June 28, 2021

Artist Profile: Charles Umlauf (1911-1994)

Libby West
Mother & Child (Refugees) by Charles Umlauf
Mother & Child (Refugees), 1950, bronze
(Image courtesy of The UMLAUF Sculpture Garden + Museum)

It is clear from his emotional depictions of Refugees to the lively models of his children, that Charles Umlauf drew inspiration from current and life event. What sets Umlauf apart is the exaggerated elements that set the tone for his pieces. Umlauf enlarged the sized of the hands in his figures to symbolize maternity, and elongated extremities to evoke movement all which is manneristic by design.

Diver, 1956, bronze
(Image courtesy of The UMLAUF Sculpture Garden + Museum)

Charles Umlauf was a German American born in Michigan who studied at The Art Institute of Chicago from an early age. His professional career began when he received his first commissioned sculpture, in 1922, at the age of 11. He was mentored by Albin Polasek and Lorado Taft, both technical sculptors who help to establish skill and helped the young artist discover his independent style. His subsequent assistantship with Viola Norman at the Chicago School of Sculpture led to his showing at the 1933 Chicago World’s fair. During the Great Depression Charles worked to develop many public works for the WPA Federal Art Project, several of which continue to be exhibited in the public spaces they were created for.

Crucifiction by Charles Umlauf
Crucifixion, 1946, aluminum
(Image courtesy of The UMLAUF Sculpture Garden + Museum)

Throughout his career Umlauf received many commissions by churches and private collectors alike. A notable commission was one by Marion McNay, a prominent patron of the arts from San Antonio, who’s crucifix was more than she ever expected. Katie Robinson Edwards, Executive Director and Curator of the UMLAUF Sculpture Garden + Museum has an interesting story behind that commission.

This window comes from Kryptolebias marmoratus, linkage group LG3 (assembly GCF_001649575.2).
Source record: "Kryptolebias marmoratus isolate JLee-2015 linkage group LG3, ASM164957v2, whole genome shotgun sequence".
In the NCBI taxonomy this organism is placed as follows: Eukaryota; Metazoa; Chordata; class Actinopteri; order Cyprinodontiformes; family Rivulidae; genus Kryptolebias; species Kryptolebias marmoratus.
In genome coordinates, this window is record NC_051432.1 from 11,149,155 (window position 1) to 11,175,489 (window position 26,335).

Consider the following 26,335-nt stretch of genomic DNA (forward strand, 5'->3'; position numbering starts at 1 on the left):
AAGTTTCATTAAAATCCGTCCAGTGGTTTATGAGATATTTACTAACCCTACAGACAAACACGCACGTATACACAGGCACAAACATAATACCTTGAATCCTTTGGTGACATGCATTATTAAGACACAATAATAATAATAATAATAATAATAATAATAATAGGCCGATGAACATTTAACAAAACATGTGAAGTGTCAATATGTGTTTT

Click here to hear about the commission of Crucifix

Umlauf’s career continued to develop as he took the position as the Instructor of Sculpture at University of Texas in Austin. There he was successful professor and mentor of forty years with a vast number of students, one of whom happened to be Farrah Faucet who, on occasion, sat as his muse. His reputation as a tough but caring professor proceeded him and tales of his extinguishing kiln-fires can still be heard around campus.

Lotus by Charles Umlauf
Lotus, 1960, bronze
(Image courtesy of The UMLAUF Sculpture Garden + Museum)

Charles and his wife Angie raised their children at their home and his studio in Austin Texas which has since been gifted to the city of Austin and is now an incredible sculpture garden filled with 59 of Umlauf’s gifted sculptures from his private collection.  The gardens continually have exhibitions and events that make for the perfect way to experience the works of Charles Umlauf, the next time you find yourself in the Heart of Texas be sure to add this to your itinerary.

The Kiss, 1970, bronze
(Image courtesy of The UMLAUF Sculpture Garden + Museum)

“Under the Sycamore” by Angie Umlauf
My Love for You:
You can never know how
Much I love you,
And I can never tell you
No matter how I try.
So just believe me—
It’s more than the
Farthest reach of the ocean’s
Rolling waves,
Endless as the blue of sky.